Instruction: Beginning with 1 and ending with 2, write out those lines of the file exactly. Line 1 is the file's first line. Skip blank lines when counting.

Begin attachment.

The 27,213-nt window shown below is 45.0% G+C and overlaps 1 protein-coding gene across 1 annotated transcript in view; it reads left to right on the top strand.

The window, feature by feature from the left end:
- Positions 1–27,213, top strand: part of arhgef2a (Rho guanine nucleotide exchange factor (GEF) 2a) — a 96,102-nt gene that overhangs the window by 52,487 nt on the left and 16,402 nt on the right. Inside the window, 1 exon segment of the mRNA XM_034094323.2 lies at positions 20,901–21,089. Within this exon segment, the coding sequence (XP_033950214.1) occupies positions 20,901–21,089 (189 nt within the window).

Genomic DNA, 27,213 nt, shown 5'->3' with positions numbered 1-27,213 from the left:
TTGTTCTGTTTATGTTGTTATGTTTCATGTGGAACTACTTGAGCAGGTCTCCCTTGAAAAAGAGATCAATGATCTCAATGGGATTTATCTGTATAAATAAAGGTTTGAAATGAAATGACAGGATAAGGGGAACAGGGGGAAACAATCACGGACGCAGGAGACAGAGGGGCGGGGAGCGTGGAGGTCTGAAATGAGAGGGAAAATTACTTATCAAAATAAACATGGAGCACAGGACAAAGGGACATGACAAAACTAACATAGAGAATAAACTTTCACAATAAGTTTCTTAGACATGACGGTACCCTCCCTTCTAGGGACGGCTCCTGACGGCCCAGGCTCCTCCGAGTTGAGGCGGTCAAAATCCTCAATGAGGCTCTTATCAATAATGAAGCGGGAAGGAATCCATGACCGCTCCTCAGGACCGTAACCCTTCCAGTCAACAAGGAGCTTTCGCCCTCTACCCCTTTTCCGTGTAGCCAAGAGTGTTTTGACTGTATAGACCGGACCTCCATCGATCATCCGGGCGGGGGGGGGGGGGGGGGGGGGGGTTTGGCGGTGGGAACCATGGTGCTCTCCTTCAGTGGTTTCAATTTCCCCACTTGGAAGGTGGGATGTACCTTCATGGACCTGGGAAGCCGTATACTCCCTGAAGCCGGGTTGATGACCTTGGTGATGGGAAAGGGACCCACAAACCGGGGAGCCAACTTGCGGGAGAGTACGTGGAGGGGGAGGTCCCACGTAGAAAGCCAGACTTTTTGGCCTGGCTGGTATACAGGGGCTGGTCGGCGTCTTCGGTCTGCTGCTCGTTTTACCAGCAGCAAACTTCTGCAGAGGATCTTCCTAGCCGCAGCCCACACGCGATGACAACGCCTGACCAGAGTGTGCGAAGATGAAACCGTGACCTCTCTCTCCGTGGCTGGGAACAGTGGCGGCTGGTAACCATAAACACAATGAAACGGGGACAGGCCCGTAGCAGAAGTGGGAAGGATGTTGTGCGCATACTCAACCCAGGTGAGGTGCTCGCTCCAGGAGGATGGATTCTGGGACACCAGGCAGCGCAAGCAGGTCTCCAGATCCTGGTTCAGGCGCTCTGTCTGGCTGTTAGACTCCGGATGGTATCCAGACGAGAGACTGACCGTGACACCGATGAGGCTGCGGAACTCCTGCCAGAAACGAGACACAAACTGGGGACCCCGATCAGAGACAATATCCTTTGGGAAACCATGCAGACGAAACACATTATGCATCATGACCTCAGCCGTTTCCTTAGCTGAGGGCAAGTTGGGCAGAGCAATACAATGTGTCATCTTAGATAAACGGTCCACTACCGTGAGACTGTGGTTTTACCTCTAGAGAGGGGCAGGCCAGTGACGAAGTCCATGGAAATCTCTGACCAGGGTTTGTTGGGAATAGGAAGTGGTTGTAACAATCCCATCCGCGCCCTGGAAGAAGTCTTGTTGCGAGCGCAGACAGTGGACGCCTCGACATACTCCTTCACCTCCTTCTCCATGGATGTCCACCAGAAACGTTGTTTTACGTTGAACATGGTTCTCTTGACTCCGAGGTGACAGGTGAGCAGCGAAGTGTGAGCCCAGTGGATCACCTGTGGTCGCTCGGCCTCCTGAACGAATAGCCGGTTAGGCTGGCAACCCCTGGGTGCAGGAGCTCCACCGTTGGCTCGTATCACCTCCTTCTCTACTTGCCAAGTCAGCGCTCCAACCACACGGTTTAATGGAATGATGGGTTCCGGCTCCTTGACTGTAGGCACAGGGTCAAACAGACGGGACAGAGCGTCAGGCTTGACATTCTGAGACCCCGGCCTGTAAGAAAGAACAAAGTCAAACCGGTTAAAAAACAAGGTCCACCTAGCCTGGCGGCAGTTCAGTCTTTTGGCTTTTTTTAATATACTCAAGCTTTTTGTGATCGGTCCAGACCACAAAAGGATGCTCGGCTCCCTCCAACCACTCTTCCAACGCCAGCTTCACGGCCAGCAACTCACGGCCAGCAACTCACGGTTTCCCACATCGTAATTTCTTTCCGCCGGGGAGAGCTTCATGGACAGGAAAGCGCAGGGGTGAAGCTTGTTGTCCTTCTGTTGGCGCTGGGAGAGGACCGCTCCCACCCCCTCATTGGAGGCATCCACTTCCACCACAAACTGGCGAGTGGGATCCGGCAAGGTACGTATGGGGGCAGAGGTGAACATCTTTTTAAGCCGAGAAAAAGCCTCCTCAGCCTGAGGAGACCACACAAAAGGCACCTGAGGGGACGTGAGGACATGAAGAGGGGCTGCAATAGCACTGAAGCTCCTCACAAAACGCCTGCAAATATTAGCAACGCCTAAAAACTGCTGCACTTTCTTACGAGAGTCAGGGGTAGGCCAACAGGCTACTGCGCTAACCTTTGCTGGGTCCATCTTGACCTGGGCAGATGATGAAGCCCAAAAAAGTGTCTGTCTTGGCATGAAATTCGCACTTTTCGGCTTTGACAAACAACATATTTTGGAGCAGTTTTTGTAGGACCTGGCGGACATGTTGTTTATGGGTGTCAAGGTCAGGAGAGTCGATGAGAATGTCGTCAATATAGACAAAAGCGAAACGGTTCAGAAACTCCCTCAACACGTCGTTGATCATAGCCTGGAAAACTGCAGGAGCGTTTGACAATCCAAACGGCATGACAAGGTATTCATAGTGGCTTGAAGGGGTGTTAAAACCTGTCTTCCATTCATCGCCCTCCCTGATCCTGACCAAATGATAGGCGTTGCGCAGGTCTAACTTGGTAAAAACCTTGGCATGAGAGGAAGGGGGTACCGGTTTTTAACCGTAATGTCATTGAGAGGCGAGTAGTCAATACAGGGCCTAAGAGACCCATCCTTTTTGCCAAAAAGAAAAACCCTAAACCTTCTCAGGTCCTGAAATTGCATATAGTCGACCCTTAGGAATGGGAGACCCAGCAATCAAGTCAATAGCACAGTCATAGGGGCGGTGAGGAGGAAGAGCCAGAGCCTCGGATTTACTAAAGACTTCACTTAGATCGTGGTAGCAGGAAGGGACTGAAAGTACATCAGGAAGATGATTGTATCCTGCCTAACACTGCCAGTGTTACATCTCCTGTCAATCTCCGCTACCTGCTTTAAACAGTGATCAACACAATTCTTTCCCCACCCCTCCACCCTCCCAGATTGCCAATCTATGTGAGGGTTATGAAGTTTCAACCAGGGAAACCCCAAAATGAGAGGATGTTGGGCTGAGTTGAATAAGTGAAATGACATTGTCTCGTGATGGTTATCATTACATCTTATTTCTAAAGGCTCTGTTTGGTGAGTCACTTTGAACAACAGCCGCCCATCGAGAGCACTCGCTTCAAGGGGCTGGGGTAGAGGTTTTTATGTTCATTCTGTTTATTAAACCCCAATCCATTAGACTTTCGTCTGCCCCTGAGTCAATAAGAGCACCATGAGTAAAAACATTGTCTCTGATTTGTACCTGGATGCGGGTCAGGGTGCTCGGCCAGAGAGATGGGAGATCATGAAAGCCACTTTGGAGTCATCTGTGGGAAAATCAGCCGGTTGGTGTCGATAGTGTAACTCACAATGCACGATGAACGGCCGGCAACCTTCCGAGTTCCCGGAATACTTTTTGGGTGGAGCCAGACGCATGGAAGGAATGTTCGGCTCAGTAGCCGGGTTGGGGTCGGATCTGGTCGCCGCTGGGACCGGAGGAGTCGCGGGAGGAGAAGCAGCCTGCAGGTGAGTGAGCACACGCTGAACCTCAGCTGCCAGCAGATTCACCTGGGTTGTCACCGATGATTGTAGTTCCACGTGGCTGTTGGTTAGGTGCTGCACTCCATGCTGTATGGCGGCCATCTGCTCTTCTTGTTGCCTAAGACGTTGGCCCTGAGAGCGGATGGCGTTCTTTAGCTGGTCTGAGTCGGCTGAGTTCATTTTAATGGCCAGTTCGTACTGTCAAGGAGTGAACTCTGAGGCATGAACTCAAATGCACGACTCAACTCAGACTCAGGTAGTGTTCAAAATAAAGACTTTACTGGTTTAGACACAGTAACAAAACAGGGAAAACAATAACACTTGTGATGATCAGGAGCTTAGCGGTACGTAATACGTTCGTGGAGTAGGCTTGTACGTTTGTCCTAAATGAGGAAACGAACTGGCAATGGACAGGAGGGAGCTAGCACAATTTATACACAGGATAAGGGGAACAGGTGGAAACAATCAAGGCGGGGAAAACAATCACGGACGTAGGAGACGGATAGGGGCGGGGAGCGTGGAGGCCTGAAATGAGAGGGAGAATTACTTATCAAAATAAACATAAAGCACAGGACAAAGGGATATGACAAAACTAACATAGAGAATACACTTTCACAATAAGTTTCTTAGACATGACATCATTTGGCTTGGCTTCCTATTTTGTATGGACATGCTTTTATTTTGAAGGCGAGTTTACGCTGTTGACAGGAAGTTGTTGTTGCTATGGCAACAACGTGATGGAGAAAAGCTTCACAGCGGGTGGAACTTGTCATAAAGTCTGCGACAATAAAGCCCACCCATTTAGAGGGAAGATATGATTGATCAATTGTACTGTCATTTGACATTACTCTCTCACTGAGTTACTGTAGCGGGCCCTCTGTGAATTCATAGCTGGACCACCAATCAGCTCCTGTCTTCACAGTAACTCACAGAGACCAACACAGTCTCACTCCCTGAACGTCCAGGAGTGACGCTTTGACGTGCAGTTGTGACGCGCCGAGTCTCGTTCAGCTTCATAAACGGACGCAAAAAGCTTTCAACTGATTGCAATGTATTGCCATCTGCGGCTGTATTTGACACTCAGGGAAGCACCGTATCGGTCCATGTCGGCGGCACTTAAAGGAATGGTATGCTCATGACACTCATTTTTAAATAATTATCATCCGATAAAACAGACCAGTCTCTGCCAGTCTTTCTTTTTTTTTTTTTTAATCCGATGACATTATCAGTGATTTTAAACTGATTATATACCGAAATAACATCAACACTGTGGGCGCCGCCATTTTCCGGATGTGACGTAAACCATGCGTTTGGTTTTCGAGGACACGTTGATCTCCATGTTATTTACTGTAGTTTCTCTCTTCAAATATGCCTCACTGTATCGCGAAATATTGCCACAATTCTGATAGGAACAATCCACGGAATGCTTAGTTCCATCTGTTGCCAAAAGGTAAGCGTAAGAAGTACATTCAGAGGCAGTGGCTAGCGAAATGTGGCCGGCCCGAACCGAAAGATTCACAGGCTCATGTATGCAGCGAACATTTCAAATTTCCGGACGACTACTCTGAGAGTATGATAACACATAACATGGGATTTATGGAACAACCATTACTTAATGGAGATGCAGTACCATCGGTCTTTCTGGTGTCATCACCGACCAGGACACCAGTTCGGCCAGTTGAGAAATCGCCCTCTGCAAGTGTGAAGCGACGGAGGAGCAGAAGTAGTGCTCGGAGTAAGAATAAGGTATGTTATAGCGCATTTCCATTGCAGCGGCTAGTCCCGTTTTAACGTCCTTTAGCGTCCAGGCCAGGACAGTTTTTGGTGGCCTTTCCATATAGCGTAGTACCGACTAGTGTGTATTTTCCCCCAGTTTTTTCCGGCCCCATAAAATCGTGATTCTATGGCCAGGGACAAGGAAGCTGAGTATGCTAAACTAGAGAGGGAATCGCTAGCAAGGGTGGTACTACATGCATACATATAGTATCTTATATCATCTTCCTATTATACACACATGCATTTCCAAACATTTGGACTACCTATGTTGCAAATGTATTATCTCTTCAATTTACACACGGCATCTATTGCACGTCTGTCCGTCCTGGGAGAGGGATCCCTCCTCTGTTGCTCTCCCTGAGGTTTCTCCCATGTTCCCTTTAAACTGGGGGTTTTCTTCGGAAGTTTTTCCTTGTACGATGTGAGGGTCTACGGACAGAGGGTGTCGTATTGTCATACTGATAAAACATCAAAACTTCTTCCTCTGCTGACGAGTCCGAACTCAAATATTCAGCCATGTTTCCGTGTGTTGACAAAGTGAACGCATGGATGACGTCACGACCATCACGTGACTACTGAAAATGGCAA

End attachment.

The 27,213-nt window shown below is 45.0% G+C and overlaps 1 protein-coding gene across 1 annotated transcript in view; it reads left to right on the top strand.

The window, feature by feature from the left end: